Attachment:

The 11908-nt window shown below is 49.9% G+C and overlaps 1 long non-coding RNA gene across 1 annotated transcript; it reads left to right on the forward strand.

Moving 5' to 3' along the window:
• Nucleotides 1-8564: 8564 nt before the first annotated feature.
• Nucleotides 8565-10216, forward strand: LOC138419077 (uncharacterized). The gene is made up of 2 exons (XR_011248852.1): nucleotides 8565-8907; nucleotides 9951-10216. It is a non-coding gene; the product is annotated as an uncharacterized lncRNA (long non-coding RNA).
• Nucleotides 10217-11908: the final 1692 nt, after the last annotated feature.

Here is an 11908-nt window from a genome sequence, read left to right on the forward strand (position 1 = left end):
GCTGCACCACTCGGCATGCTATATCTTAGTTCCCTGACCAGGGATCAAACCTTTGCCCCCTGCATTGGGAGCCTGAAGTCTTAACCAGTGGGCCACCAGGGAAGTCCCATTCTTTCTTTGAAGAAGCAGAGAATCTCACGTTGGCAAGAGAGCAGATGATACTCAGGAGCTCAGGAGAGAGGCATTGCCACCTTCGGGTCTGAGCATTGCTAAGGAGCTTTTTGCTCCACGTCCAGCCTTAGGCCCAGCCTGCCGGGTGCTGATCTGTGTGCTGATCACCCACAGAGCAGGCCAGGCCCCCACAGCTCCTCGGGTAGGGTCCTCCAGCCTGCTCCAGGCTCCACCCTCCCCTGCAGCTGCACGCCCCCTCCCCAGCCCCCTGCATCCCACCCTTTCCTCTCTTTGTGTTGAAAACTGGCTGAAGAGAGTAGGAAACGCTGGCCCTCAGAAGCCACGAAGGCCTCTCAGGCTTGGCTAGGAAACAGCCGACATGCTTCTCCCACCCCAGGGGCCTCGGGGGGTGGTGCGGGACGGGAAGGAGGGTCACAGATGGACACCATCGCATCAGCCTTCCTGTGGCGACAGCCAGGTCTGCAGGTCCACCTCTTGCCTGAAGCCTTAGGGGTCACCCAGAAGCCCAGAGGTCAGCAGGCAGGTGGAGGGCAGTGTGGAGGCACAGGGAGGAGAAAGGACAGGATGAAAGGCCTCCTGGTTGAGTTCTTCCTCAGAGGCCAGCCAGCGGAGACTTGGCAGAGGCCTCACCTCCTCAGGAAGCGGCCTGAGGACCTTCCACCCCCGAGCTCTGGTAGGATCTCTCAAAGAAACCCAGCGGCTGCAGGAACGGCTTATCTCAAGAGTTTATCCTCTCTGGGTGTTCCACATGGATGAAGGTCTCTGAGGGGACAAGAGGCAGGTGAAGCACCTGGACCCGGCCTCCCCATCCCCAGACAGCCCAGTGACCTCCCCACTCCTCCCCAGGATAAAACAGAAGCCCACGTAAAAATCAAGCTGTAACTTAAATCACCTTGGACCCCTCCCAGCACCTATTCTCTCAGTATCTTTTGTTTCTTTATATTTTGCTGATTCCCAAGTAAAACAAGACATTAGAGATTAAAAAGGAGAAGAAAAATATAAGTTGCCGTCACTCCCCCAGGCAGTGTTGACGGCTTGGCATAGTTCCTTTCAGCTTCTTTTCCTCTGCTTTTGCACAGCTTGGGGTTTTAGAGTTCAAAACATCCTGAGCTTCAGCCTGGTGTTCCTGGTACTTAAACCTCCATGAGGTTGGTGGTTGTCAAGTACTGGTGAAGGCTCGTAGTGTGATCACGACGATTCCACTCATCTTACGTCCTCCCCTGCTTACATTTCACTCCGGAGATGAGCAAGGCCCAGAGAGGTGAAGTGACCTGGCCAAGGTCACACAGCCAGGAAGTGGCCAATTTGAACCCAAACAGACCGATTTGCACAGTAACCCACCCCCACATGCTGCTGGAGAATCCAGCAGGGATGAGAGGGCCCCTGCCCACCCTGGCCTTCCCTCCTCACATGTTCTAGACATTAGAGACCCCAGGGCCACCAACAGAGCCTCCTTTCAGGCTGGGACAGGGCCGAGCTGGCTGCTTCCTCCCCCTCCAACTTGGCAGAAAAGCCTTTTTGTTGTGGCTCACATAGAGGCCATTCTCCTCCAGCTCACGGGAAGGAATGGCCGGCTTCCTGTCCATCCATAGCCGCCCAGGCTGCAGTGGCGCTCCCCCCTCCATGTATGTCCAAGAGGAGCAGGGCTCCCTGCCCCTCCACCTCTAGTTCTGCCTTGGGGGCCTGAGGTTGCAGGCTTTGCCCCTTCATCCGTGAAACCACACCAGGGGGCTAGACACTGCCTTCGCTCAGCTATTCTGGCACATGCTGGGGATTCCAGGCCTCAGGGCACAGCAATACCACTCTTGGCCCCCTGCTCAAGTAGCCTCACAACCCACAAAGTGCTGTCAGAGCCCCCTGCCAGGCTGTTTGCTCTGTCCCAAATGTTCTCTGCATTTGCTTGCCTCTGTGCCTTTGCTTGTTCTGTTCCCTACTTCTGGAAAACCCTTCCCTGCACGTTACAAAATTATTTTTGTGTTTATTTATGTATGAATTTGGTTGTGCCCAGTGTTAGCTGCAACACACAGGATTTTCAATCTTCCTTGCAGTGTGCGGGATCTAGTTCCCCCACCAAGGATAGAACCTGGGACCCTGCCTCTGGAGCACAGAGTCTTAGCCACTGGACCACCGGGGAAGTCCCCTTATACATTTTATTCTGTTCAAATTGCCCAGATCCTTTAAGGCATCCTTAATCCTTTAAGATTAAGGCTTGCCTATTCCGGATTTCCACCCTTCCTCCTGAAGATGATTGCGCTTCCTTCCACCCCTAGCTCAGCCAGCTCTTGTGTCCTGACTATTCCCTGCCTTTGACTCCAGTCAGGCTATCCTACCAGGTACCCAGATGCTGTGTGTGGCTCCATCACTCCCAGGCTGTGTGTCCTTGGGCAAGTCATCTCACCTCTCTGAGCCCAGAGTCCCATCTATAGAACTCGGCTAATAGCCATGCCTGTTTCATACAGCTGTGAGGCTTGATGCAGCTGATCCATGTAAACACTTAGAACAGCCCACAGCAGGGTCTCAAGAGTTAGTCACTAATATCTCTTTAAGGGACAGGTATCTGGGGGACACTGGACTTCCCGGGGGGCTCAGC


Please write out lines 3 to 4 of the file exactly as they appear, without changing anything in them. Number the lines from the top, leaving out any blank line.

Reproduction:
• Nucleotides 1-8564: 8564 nt before the first annotated feature.
• Nucleotides 8565-10216, forward strand: LOC138419077 (uncharacterized). The gene is made up of 2 exons (XR_011248852.1): nucleotides 8565-8907; nucleotides 9951-10216. It is a non-coding gene; the product is annotated as an uncharacterized lncRNA (long non-coding RNA).